ORLANDO—Thursday's Rule 5 draft may not start with Rays righthander Aneurys Rodriguez, but the former Rockies righthander appears to be the most likely player to be selected.
Rodriguez already fit the profile as a somewhat prospecty pitcher with four full seasons of full-season experience, solid stuff, durability and three pitches he throws for strikes. Now Rodriguez, 22, has added a strong performance in the Dominican League. One report had Rodriguez throwing in the 90-93 mph in winter ball and he was 3-2, 1.22, leading the league in ERA and WHIP (0.95).
Many of the names we've heard tied to the Rule 5 were the names we listed in the original preview last week (subscribers-only link). Here are some other prospects—almost all pitchers—whose names have popped up this week during regular strolls through the lobby:
• Elvin Ramirez, rhp, Mets: Ramirez has pushed his fastball up to 98-99 mph according to several scouts who have seen him in the Dominican. A starter all the way through 2009, Ramirez moved full-time to the bullpen in 2010, going 4-4, 4.16 and reaching Double-A Binghamton. He throws a changeup, curve and slider as well but has impressed most with his improved fastball velocity and control in the Dominican, where he was averaging 11.32 strikeouts per nine innings and just 1.74 walks per nine. He's posted a 2.18 ERA in 21 innings.
• Pedro Beato, rhp, Orioles: We may have had the wrong Orioles farmhands in our original preview. Beato was big news in the 2006 draft, as the Mets held his rights as a 2005 draft-and-follow. He didn't sign and the Orioles drafted him in the supplemental first round. He received a $1 million bonus but never emerged as a consistent starter. Beato moved to the bullpen in 2010 at Double-A Bowie and had his best season, posting 16 saves and allowing just four home runs in 60 innings. Beato's fastball has average velocity and peaks at 93 mph with sink and tail, and he has a decent sinking changeup and slurvy breaking ball. He gets a decent amount of breaking balls and has a durable 6-foot-6, 230-pound frame. He profiles as a middle reliever.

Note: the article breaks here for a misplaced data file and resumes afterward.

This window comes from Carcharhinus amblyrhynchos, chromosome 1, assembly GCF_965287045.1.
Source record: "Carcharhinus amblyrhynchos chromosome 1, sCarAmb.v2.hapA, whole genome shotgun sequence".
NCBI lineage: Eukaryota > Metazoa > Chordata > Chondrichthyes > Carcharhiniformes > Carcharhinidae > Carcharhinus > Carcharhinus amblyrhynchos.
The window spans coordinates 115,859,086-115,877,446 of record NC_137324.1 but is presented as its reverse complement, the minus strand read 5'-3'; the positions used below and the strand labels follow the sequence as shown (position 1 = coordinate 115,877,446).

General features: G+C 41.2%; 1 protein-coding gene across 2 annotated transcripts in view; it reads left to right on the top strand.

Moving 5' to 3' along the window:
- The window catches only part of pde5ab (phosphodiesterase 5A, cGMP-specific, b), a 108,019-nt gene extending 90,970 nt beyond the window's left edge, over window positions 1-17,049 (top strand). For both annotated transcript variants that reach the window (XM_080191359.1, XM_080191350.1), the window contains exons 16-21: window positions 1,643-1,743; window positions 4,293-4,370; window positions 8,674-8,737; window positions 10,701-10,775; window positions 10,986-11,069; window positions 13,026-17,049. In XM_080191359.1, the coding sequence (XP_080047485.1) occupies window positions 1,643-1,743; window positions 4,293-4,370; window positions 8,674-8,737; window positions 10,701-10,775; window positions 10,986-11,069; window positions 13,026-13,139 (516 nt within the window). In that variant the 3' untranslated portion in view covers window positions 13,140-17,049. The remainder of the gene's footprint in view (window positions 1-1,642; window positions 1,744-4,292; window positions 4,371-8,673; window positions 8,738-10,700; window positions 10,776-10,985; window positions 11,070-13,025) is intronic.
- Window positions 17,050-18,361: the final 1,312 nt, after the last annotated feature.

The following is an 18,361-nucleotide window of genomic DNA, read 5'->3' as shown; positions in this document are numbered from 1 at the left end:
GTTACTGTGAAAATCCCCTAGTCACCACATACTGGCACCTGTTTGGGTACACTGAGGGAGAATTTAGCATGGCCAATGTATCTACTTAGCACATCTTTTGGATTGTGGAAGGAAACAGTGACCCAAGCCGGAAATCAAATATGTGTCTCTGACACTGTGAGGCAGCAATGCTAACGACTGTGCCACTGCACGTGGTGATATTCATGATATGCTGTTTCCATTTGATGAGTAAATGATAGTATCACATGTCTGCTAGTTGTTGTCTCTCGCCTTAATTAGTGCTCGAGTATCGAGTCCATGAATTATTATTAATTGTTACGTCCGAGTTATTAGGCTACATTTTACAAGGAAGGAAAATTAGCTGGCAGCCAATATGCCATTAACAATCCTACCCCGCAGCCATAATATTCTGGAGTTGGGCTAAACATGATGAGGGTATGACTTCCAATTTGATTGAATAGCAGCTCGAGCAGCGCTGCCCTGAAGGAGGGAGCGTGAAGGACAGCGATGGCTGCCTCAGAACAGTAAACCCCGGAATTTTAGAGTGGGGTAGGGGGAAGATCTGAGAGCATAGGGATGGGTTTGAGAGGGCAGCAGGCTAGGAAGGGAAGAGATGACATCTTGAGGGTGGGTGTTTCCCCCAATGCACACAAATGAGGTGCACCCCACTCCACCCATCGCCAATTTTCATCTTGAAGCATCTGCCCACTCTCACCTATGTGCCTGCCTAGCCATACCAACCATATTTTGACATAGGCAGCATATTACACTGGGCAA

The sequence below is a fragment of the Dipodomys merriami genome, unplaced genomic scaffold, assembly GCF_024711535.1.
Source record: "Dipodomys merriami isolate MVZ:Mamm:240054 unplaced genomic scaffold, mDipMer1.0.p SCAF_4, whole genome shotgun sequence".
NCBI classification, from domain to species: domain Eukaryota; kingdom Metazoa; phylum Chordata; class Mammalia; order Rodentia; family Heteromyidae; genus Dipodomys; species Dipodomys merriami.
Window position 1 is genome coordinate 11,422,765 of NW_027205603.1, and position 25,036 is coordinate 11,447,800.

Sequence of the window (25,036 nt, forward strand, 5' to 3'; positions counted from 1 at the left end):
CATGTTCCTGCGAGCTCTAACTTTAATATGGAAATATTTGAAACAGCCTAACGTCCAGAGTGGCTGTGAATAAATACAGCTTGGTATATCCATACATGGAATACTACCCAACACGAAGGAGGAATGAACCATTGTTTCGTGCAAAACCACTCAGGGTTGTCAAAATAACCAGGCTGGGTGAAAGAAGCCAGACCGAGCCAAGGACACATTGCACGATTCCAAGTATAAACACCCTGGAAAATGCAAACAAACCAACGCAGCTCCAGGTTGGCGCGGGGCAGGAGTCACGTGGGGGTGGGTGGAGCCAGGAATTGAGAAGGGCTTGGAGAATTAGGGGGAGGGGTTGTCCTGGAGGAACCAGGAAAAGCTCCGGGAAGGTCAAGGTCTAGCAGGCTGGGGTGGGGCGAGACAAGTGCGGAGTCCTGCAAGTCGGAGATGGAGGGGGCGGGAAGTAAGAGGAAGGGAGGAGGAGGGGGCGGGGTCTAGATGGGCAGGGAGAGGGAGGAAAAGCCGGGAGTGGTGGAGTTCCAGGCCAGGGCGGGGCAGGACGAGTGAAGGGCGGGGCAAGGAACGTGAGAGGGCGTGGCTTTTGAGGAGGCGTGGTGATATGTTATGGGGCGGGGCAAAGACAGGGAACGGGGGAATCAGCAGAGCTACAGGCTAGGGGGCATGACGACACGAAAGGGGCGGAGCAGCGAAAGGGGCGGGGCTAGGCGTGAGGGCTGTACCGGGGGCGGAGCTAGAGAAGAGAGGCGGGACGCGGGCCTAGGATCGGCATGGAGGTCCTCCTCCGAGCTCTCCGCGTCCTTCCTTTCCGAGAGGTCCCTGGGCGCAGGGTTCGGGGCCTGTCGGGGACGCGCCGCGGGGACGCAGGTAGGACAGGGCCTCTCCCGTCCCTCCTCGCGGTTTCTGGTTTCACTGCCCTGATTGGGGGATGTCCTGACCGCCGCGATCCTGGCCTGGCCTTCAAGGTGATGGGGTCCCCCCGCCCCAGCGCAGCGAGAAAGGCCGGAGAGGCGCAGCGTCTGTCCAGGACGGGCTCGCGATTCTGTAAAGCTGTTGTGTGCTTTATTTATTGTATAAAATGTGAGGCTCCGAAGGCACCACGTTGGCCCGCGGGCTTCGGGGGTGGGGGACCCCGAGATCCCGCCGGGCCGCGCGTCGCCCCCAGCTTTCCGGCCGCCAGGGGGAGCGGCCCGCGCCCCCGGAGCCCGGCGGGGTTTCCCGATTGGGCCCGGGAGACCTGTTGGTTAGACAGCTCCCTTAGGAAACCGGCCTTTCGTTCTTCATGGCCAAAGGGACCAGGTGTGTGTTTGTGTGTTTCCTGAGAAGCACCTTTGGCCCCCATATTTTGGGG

• Ed Lucas, util, Braves: Lucas is an interesting case, in that he was a minor league free agent who played for the Royals for six seasons. The Braves quickly signed him but didn't protect him, and the 28-year-old Lucas fits the utility profile well. He hit .307/.398/.480 at Triple-A Omaha this season while playing left field, second base, shortstop and third base. Lucas, a righty-hitting player from Dartmouth, has a plus arm, hits for average, controls the strike zone and plays with energy.
• Brock Bond, 2b/3b, Giants: Bond fits a similar profile as Lucas, though he has less arm strength and less ability to play shortstop. But he runs well, switch-hits, draws walks and plays with energy, helping him fit the utility profile. His lack of power makes it unlikely for him to earn an everyday role.
• Joseph Ortiz, lhp, Rangers: Ortiz stands just 5-foot-7 but might be more likely to go than the other low Class A lefties under consideration, such as Minnesota's Edgar Ibarra and Atlanta's Luis Avilan. Ortiz has shown an average fastball, at times at 88-91 mph, and a nasty curveball that helped him dominate the low Class A South Atlantic League—the 20-year-old Venezuelan went 4-1, 1.50 at Hickory with 59 strikeouts and just five walks in 42 innings. He was pitching in a lefty-specialist role in the Venezuelan League, having made 18 appearances and having pitched fewer than seven innings.
• Zach Simons, rhp, Tigers: Two Pacific Northwest righthanders that might get popped are Simons and Mason Tobin of the Angels. Tobin has had Tommy John surgery that cost him all but three outings in 2009 and setbacks this year in his recovery that kept him out for all of 2010. When healthy, Tobin has showed a mid-90s fastball that pushes higher. Simons, 25, was the Rockies' second-round pick back in 2005 and became a Tiger in the 2008 Jason Grilli trade. Simons was once on the 40-man roster but was removed and spent most of the season at Double-A Erie with a spell at Triple-A Toledo. His velocity has diminished and he pitches more frequently in the upper 80s with sink rather than in the low-to-mid 90s as he once did, but he keeps the ball down, cuts his fastball and gets swings and misses with some deception and his sinking change. He struck out 72 in 70 innings overall in 2010.
• Jason Rice, rhp, Red Sox: Rice fits the description again as a power righthander with some success at higher levels. He pitched at Double-A Portland, where he used a 90-93 mph fastball to attack hitters and the 24-year-old struck out 71 in 60 innings.
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